From: Kenneth Van Oost (firstname.lastname@example.org)
Date: Sun 29 May 2005 - 20:08:05 GMT
----- Original Message -----
From: Scott Chase <email@example.com>
Words are important, like you say,
> but I think non-verbal stuff shouldn't be overlooked.
> Wasn't it Andre Agassi who said something like 'image
> is everything'? Sure the phrase if I remember it right
> is verbal, but it's conveying the notion that looks or
> status cues are important. Status related
> characteristics like clothes, cars, houses, camera
> brands, imported dark beers etc. are what people look
> at, at least if we believe the ads.
<< yes, words are important, but there are cases where they
aren 't needed to perform complex and specific activities which
for their succes are dependent of keeping out our direct experience.
We can have experience in catching the ball, but words aren 't
necessary to pick one up during a footballmatch.
The experience is expressed/ organised non- verbally.
Words would make the catch far more difficult, there would be a
common agreed upon manner of catching a ball which for the most
of us would be implossible to perform. You can 't overcome of how
language describes the experience I had of catching the ball.
How you will, should catch a ball is fixed by language. There is no
other way in how we can explain how you must catch a ball.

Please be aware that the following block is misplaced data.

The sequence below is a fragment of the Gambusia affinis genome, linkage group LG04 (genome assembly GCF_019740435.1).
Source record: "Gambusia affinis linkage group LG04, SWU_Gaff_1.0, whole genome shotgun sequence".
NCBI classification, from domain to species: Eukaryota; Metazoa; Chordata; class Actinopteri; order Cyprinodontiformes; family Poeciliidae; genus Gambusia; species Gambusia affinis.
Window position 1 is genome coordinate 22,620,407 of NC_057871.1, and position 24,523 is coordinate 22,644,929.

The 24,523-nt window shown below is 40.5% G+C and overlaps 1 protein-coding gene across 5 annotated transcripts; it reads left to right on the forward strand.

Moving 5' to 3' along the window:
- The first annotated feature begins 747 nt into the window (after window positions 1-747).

Moreover, even we speak the same language I would have it very
difficult to explain to you how I catch a ball, language is inadequate
for me letting to express what I felt, how I stood, did I wonder, what
kind of thoughts I had,....
People believe the ads just because they ' recognize ' signs, a blond
doll on each finger, driving in the meanwhile thru' Monaco in a Rolls
Royce doesn 't say anything about the drivers character, but he got
our admiration and our jealous looks. He must be rich and he must
be happy , the lucky bastard ! But is he !?
The signs tell us, he must be !
And no we wouldn 't buy anything if the ad shows fat people
driving a Benz. Mercedes is the mark of the succesful businessman,
the manager. Driving one is identifying yourself with the brand of
succesful yuppies. We agreed that Mercedes does have that image,
we objectified an idea that one German once had.
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